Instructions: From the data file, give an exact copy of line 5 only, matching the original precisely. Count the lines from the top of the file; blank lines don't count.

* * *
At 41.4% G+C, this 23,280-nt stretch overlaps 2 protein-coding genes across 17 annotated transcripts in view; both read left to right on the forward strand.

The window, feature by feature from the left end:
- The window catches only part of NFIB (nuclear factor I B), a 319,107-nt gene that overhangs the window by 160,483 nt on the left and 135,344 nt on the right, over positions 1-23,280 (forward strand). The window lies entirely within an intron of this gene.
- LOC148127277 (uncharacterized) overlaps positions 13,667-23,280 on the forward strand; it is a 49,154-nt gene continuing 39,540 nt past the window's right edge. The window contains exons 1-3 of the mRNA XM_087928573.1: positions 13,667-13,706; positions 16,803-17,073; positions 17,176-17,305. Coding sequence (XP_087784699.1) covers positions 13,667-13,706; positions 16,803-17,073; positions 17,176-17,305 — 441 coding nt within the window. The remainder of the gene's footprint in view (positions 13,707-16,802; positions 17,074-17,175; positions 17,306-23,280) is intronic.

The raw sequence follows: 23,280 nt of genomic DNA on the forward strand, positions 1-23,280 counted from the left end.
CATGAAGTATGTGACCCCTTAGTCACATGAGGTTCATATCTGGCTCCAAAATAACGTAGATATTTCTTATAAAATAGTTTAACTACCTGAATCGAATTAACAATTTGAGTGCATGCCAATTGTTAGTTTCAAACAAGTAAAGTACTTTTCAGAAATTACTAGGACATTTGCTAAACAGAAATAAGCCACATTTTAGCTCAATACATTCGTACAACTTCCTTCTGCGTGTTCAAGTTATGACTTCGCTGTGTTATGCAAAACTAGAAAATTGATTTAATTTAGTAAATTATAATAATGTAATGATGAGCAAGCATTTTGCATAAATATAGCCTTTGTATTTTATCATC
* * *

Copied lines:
The raw sequence follows: 23,280 nt of genomic DNA on the forward strand, positions 1-23,280 counted from the left end.